Most of these conditions—including pneumonia, malaria, and malnutrition—have seemingly simple remedies, such as vaccines, bed nets, and clean drinking water. But poverty and systemic injustice prevent children from receiving the care they need.
Partners In Health is on a mission to change that. We provide health care and social support for children in our communities around the world, delivering compassionate care to society’s most vulnerable. We do this while strengthening health systems to ensure that future generations receive the care they need.
Our program areas range from malnutrition to HIV but have one idea in common—no child should die because they lack access to care.
Each year, nearly 6 million children die before reaching their fifth birthday. More than half of these deaths are caused by conditions that are preventable or treatable, including pneumonia, diarrhea, malaria, measles, and malnutrition.
About 600 children are infected with HIV each day, the vast majority of whom reside in poor countries. Most of these infants could be protected from infection through effective testing and treatment—as they are in wealthy countries, where mother-to-child transmission of HIV has been nearly eliminated.
Child malnutrition also has a devastating impact on children in poor countries world-wide, contributing to premature death, stunting and damage to physical and cognitive development.
PIH strives to eliminate this unnecessary suffering and death by ensuring all children have access to health care, food and education — all foundations for a healthy, productive life.
In many countries where we work, PIH supports school-age children and their families by covering educational fees such as tuition and supplies. Beyond education, our accompaniment can also include food packages, new home construction and emergency repairs, and reimbursement for transportation to hospitals and health clinics. Social support provides critical resources to families as they break the cycle of poverty and ensure a better future for their children.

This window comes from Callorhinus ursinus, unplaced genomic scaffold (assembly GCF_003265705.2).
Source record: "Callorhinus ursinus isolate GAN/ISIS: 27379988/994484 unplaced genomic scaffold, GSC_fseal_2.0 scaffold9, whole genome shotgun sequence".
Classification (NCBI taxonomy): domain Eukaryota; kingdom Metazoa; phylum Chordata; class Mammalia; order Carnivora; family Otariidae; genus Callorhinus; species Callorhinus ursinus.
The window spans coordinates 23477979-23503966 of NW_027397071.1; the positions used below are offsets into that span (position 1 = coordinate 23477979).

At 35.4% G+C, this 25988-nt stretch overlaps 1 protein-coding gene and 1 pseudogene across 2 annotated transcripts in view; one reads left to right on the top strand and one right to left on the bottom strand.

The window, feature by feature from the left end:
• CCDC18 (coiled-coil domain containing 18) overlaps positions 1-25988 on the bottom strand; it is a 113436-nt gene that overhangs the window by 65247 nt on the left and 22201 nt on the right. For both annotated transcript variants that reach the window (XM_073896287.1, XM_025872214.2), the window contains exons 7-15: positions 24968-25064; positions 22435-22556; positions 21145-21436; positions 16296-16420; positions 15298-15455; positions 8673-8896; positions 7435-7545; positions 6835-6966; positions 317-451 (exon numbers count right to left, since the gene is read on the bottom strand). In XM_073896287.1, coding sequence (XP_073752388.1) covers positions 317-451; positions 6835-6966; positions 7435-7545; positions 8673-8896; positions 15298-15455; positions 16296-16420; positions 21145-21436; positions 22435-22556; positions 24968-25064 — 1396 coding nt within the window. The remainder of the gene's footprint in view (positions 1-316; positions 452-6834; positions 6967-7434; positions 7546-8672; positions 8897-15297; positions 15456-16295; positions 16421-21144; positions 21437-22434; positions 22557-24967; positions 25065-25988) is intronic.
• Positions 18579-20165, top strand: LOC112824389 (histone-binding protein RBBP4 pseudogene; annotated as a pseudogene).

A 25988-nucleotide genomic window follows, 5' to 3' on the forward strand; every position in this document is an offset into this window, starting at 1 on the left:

In Haiti, PIH Canada has supported the construction and operations of pediatric facilities at hospitals in Mirebalais and St-Marc, enhancing staffing, equipment and quality of care for children and infants. Through the use of mobile malnutrition clinics that reach into the most remote communities, we are providing malnourished children with care and access to Nourimanba, a locally produced peanut-based, high-calorie food. Community health workers serve as a bridge between the mobile clinics and health centres and hospitals, ensuring proper patient follow-up and links to more specialized care for the most severe cases.
Nourimanba: Food as Medicine
In Haiti, one in five children is malnourished and faces physical and cognitive stunting.
To tackle this problem, staff with Zanmi Lasante, as Partners In Health is known in Haiti, distribute a fortified, peanut-based food supplement called Nourimanba to families of children diagnosed with malnutrition.
More than 70,000 kgs of nutrient-rich peanut paste produced each year to treat malnourished children in Haiti.
More than 18,350 children treated for malnutrition each year at PIH-supported facilities.
Social support: Treating the whole patient
Improved care, training, systems save more lives every year Posted on Jan 11, 2024 With her left hand on an expectant mother’s belly, Sister Patricia Efe Azikiwe raises her right hand, wiggles her fingers, and explains how to examine the patient’s abdomen. With the fingertips, not the palm, she emphasizes.
CASITA program supports at-risk children, caregivers Posted on Aug 30, 2023 Henry Domingo Vilca used to be “cold and distant,” not expressing his feelings or connecting with his children emotionally. Now, the sight of his daughter running toward him, shouting “Papa!,” often brings him to tears. “She is my everything,”
No one should be defined by a diagnosis. There is always more to the story. Posted on May 23, 2023 People of PIH is a new series highlighting people whose lives have intersected with Partners In Health in some way, whether as patients, staff, or community members, in the 11 countries